2.10. A professional in doubt or difficulty in relation to a piece of Pro Bono Legal Work should seek advice from a Pro Bono organisation or from the Bar Council, the Law Society or the Chartered Institute of Legal Executives.

2.11. Professionals undertaking Pro Bono Legal Work should advise their client of the risk of an adverse costs order if the client is unsuccessful. Equally they should consider whether a “pro bono costs order” under section 194 of the Legal Services Act 2007 in favour of The Access to Justice Foundation is available if the client is successful.

3.    What about other ways in which professionals use their legal knowledge or their legal skills?

3.1. The profession also supports further ways in which professionals use their legal knowledge or their legal skills, without charge, for public benefit. Examples of using their legal knowledge include providing the community with access to legal information and education through legal literacy projects, citizenship work and other forms of public legal education. Examples of roles in which professional skills might usefully be deployed include acting on the board of trustees for a charity or as a school governor.

3.2. A professional approach is important here as elsewhere. The professional’s contribution should be made to a high standard and with proper commitment. Suitable training should be undertaken where appropriate.

Ancillary Provisions


1.1. Where practical, professionals able to undertake pro bono work are encouraged to do so through a pro bono organisation, through the not-for-profit sector, or through both.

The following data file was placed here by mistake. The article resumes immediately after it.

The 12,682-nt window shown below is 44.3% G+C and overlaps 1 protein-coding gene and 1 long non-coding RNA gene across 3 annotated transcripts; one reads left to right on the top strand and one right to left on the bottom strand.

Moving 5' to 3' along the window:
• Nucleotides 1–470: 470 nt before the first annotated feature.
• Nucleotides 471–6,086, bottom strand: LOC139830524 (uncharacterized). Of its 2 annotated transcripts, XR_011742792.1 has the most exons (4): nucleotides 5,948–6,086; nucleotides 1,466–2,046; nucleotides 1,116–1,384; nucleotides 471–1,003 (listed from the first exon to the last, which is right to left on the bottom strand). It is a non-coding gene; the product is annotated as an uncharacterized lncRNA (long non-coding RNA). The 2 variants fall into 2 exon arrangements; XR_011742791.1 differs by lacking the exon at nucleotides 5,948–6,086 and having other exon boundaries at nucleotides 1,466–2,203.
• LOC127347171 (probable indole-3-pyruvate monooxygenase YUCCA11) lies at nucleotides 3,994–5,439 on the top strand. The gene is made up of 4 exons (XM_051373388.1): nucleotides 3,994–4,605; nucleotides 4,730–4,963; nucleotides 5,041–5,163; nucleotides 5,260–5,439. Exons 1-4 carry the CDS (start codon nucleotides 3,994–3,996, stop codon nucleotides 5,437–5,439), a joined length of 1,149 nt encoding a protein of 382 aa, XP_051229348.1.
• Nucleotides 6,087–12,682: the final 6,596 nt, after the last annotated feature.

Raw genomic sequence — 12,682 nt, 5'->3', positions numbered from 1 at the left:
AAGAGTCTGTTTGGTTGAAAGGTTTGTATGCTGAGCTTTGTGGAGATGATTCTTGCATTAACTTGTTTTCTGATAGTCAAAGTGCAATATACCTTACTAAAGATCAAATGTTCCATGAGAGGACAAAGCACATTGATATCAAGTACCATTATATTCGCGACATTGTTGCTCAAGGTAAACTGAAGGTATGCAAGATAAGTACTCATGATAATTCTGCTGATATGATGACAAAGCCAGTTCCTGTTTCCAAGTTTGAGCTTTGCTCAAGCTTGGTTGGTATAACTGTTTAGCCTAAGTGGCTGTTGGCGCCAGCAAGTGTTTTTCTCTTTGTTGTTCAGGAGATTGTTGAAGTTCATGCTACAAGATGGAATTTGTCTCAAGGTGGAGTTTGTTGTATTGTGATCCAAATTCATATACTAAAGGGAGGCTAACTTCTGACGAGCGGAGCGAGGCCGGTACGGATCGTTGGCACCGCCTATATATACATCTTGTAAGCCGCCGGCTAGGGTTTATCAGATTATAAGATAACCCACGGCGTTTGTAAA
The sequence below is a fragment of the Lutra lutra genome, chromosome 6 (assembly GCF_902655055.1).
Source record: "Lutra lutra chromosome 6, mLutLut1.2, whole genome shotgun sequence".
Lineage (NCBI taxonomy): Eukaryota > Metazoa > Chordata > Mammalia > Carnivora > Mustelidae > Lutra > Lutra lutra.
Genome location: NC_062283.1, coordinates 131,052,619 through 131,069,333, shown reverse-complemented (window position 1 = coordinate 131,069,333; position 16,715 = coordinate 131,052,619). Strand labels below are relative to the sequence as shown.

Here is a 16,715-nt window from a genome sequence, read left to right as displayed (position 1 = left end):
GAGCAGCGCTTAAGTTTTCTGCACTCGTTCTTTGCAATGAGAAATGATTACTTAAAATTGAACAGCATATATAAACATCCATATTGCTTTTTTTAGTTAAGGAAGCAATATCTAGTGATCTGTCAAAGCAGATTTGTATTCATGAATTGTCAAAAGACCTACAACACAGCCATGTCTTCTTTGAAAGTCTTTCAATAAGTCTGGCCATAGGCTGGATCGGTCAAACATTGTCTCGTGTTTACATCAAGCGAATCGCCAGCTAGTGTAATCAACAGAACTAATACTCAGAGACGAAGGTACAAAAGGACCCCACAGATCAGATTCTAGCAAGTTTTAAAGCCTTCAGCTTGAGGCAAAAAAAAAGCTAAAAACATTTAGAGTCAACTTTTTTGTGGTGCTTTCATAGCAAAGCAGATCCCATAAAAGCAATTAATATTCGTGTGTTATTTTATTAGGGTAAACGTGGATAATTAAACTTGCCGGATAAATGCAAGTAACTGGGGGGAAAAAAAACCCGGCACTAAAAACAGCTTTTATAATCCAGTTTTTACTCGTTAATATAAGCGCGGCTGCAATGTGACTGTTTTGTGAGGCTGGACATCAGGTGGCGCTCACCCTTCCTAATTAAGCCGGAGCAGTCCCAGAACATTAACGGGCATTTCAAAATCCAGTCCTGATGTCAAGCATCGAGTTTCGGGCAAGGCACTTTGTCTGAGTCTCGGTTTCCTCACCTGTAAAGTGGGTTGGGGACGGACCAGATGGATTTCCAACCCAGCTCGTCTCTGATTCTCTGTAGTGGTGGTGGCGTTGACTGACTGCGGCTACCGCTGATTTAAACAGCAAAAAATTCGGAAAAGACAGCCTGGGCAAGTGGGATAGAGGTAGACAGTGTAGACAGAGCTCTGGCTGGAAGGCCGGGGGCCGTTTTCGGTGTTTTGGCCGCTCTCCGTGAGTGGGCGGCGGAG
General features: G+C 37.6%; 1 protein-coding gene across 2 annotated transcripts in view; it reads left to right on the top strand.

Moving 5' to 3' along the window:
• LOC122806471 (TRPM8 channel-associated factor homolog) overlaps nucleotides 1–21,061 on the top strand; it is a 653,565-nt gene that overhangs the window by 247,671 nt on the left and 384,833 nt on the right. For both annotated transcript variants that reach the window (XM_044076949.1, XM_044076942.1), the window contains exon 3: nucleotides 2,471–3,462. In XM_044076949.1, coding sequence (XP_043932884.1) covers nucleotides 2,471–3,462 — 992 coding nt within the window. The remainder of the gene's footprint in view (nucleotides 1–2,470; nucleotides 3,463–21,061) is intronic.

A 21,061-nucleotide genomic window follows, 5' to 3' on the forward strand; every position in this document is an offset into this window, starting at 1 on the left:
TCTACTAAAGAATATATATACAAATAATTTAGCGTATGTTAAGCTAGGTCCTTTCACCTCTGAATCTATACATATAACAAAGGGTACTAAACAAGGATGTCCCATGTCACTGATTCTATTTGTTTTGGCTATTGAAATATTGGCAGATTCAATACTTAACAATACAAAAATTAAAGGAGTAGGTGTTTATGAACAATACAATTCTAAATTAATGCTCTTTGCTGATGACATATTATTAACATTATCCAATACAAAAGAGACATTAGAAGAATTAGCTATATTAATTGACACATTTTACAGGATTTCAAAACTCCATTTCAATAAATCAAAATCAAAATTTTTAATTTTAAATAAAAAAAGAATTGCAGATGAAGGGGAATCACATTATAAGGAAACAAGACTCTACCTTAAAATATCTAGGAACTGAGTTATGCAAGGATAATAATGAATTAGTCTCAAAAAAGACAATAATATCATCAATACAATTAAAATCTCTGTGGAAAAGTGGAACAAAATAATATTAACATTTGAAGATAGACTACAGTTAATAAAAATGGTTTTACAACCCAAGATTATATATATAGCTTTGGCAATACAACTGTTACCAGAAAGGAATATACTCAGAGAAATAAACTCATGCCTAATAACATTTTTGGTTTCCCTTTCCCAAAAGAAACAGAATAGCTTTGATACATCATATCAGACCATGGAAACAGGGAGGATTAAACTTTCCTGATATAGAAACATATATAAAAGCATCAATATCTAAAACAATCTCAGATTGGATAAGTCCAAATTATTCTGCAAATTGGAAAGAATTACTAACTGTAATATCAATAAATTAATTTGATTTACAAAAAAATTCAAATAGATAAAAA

1.2. Pro Bono Legal Work will be more effectively delivered through co-ordinating the relationships between professionals, pro bono organisations, and not-for-profit agencies such as Law Centres and CABx.

1.3. When a professional is asked by a pro bono organisation or not-for-profit agency to undertake a particular piece of Pro Bono Legal Work, the professional is expected to have proper regard to any prior confirmation given to the pro bono organisation or not-for-profit agency that the professional was prepared to undertake Pro Bono Legal Work.

1.4. Sets of chambers, law firms and legal departments should, wherever possible, seek to encourage and support the undertaking of appropriate Pro Bono Legal Work by their lawyers, including the undertaking of that work “in-house”.


2.1. Non-lawyer staff within a set of chambers or a firm should be enabled to make the same contribution to the undertaking of a piece of Pro Bono Legal Work as they would for a piece of paid work.

2.2. Law students, pupil barristers and trainee solicitors have an important contribution to make to Pro Bono Legal Work. However that contribution must be properly supervised and must be preceded by proper training.

2.3. Where suitably qualified and experienced, academic lawyers and employed lawyers are particularly encouraged to consider providing training to others to enable them to undertake Pro Bono Legal Work if they are not able themselves to provide legal advice or representation. The provision of pro bono legal training without charge is an important contribution to Pro Bono Legal Work.


3.1. A commitment to the delivery of Pro Bono Legal Work is encouraged throughout a professional’s professional life, as a student and in practice, through to and including retirement.